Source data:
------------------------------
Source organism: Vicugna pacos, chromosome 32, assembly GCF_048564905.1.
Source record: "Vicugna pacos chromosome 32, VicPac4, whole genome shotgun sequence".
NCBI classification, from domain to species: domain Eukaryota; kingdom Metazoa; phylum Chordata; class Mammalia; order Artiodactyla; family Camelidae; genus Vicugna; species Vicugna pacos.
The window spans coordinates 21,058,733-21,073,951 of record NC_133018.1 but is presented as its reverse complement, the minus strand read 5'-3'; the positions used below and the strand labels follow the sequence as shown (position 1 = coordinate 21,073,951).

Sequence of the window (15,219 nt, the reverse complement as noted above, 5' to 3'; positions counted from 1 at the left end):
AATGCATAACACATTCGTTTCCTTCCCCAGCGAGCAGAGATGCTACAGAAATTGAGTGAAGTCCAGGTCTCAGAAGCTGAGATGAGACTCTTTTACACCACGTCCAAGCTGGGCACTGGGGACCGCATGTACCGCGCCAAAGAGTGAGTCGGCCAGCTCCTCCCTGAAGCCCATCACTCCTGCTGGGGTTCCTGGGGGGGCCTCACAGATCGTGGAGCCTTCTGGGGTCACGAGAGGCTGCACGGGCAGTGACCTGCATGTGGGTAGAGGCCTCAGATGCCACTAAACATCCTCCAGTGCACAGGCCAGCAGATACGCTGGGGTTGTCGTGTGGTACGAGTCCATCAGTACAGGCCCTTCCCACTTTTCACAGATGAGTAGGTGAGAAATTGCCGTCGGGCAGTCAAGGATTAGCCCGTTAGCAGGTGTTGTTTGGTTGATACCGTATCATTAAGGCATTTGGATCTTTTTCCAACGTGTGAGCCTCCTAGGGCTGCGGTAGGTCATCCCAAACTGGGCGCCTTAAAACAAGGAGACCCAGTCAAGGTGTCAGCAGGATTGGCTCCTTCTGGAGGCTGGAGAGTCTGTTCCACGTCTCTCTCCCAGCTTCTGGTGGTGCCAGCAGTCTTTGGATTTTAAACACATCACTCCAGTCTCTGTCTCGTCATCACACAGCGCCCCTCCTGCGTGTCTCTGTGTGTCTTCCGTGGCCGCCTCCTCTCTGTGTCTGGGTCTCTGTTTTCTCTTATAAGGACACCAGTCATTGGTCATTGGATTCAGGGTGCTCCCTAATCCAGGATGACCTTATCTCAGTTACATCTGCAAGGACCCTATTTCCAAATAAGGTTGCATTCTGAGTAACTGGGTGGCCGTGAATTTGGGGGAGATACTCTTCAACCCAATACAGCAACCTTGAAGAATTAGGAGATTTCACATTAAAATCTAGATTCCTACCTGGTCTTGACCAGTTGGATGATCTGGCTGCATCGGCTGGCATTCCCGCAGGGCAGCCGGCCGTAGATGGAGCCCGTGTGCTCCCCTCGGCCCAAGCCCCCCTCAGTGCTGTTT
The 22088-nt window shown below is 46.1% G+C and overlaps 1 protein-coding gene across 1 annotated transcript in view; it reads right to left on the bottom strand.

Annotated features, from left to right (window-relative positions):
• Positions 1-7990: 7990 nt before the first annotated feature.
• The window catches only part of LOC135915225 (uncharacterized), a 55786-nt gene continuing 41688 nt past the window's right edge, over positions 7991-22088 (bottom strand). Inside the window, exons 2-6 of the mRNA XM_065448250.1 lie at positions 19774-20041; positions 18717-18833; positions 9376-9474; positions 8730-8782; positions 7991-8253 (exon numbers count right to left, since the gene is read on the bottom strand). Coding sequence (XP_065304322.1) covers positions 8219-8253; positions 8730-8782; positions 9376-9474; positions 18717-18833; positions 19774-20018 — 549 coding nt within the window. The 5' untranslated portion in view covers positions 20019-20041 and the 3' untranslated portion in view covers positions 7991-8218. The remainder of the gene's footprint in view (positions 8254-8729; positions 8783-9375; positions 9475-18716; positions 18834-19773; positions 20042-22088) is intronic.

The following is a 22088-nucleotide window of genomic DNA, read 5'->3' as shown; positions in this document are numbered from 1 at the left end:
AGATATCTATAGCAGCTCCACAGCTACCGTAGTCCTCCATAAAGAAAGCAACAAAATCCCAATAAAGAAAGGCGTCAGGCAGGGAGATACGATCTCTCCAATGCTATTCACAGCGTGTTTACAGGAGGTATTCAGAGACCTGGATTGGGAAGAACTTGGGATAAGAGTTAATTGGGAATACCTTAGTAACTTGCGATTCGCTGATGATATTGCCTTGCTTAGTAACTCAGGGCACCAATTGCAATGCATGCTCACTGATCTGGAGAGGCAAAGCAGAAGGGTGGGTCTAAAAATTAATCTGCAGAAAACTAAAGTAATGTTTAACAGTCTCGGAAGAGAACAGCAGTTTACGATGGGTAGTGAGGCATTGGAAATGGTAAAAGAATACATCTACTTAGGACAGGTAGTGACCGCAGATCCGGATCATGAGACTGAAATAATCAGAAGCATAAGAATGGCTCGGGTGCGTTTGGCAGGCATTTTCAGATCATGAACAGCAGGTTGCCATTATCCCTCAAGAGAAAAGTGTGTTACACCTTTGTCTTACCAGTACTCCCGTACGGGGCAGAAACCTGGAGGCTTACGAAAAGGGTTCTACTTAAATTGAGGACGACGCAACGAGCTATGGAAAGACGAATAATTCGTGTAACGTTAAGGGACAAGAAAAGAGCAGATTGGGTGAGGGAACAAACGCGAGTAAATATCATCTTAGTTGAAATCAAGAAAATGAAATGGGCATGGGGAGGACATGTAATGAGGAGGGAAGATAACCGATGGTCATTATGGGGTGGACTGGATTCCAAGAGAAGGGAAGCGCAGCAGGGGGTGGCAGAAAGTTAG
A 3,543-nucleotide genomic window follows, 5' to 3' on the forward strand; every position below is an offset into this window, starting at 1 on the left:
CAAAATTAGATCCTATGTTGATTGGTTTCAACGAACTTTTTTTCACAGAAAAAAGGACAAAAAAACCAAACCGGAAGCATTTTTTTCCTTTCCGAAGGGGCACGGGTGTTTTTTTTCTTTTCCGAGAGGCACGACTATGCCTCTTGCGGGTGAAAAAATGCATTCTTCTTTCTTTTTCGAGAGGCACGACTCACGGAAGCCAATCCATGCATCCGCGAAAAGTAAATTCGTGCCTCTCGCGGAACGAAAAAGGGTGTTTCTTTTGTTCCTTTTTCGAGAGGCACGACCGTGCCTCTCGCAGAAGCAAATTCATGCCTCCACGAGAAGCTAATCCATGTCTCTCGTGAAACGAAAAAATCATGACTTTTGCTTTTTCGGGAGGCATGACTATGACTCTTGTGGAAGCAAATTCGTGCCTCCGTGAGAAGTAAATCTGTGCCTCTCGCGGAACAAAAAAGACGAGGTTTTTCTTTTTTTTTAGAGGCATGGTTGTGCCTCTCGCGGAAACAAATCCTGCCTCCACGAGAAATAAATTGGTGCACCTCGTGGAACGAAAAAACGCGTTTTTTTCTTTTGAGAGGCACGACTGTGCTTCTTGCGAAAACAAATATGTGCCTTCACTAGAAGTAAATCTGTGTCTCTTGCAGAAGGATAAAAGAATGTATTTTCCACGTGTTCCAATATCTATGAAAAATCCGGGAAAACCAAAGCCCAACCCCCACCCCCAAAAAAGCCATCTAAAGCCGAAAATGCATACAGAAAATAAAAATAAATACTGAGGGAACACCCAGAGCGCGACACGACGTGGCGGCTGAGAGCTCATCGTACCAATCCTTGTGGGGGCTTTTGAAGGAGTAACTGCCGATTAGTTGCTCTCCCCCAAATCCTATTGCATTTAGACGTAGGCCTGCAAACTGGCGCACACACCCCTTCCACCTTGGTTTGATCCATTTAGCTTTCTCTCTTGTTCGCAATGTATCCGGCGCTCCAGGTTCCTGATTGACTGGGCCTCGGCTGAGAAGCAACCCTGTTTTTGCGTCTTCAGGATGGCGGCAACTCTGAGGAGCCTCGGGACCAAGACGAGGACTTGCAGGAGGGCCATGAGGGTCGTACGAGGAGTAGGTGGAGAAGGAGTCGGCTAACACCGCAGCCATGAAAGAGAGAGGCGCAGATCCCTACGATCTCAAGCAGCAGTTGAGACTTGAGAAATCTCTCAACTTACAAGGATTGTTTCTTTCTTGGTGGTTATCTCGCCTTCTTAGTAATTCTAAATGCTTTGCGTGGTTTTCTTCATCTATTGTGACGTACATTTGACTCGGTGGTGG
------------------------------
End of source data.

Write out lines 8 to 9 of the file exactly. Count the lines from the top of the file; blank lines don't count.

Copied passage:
Annotated features, from left to right (window-relative positions):
• Positions 1-7990: 7990 nt before the first annotated feature.